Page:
Nasheed rules out Parliament Speaker bid

Former President Mohamed Nasheed has confirmed that he is not interested in becoming the Speaker of the Parliament.

It is believed by political figures of the archipelago that Nasheed, who will be contesting for the Machchangolhi Central constituency seat in the upcoming parliamentary elections, has set his sights on becoming the Speaker of the 19th Parliament.

According to the Maldivian Constitution, in the event that the offices of both the President and Vice President becomes vacant at the same time, leading to an incapacity to carry out the duties of the President, the duties of both offices will be temporarily carried out by the Speaker of the Parliament until successors in office are chosen.

Refuting the claims while speaking on local televeision channel 'Raajje TV', Nasheed said he has always been interested in representing the people of the Maldives as a member of the parliament. However, he does not have any intention of securing the Parliament Speaker post, said Nasheed.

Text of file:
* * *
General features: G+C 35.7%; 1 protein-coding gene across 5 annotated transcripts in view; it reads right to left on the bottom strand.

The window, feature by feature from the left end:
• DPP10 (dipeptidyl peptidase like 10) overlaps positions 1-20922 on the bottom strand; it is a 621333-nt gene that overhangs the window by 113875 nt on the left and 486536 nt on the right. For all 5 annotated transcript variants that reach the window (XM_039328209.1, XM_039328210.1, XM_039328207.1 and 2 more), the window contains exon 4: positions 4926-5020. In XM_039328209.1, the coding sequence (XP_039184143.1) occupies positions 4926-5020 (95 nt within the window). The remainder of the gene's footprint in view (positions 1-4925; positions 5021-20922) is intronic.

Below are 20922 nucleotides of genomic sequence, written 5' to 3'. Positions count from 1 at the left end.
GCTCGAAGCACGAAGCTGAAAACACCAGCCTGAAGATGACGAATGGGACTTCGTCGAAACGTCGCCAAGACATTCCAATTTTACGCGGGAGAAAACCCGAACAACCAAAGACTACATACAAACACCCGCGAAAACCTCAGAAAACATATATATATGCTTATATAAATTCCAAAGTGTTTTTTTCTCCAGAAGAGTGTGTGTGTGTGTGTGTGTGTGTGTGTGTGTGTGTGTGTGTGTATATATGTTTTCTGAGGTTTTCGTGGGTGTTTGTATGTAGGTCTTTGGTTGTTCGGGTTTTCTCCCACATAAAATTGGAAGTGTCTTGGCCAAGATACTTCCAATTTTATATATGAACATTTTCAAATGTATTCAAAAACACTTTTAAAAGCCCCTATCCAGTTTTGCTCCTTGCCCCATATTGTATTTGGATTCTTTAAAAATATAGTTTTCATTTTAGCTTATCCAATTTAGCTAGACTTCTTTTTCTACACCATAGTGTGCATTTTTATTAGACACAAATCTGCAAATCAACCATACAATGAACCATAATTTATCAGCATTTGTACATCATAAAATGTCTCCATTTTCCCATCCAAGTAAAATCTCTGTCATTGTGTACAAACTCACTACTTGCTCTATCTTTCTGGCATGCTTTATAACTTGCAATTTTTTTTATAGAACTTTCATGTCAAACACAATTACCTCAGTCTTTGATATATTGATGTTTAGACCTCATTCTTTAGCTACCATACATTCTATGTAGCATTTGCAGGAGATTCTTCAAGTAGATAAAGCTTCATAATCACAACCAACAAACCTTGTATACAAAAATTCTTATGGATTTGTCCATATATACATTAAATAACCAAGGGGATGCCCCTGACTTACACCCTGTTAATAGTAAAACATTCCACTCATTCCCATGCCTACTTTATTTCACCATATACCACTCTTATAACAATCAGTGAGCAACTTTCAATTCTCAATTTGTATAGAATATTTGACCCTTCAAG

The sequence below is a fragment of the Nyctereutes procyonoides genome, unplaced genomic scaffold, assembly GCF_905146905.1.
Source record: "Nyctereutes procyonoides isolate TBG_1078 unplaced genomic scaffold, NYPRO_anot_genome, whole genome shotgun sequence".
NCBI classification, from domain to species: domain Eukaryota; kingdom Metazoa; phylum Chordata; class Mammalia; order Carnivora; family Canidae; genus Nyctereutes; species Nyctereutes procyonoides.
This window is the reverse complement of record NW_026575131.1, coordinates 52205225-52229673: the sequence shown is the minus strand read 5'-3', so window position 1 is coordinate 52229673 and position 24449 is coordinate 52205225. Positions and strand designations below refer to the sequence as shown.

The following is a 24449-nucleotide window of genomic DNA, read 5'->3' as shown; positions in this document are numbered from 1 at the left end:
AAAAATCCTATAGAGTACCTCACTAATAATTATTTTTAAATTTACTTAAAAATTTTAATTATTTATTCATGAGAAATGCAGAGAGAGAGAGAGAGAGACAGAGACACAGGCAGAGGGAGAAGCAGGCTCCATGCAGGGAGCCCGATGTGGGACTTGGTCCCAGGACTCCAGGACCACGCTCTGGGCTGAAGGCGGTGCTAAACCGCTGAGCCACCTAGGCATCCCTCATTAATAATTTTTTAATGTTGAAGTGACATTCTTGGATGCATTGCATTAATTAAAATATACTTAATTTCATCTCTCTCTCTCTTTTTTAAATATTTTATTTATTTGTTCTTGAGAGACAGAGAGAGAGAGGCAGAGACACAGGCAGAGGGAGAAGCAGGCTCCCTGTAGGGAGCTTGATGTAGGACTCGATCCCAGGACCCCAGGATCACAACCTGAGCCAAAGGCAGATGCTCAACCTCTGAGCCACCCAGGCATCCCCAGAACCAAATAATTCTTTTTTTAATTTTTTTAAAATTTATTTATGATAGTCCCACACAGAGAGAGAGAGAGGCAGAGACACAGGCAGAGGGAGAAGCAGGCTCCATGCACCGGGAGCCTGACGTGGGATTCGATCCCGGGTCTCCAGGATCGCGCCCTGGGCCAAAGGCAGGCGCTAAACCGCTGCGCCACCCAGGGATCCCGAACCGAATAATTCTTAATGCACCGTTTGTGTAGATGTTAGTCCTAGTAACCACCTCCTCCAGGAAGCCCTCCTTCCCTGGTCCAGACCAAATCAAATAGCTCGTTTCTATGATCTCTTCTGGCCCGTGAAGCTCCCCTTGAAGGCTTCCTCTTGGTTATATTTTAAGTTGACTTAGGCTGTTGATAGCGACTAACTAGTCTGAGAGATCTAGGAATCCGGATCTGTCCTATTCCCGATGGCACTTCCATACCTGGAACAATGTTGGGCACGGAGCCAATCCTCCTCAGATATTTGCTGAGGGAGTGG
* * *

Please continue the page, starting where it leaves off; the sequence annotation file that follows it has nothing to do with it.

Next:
With just a few months remaining for the parliamentary elections, Dhidhdhoo lawmaker Abdul Latheef Mohamed from Jumhoory Party (JP) submitted an amendment to the parliamentary election law, believed to be largely designed to prevent former president Mohamed Nasheed from running for parliament in April.

The lawmaker has thus far ignored pleas by his party to withdraw the amendment, forcing MDP to question the validity of the joint parliamentary group.

Speaking on the matter, President Ibrahim Mohamed Solih recently said is unacceptable to obstruct the parliamentary elections in any way, and noted that it is unconstitutional to bar any individual from exercising their right to contest in elections. He further emphasized that the requirements for running for the parliament is clear in the constitution, and it should not be manipulated to marginalize certain individuals from running in the election.

Nasheed said on Wednesday that it is highly unlikely that the bill will be passed by the parliament, and even in the inprobable event that the bill is approved, he is confident that President Solih would not ratify the bill.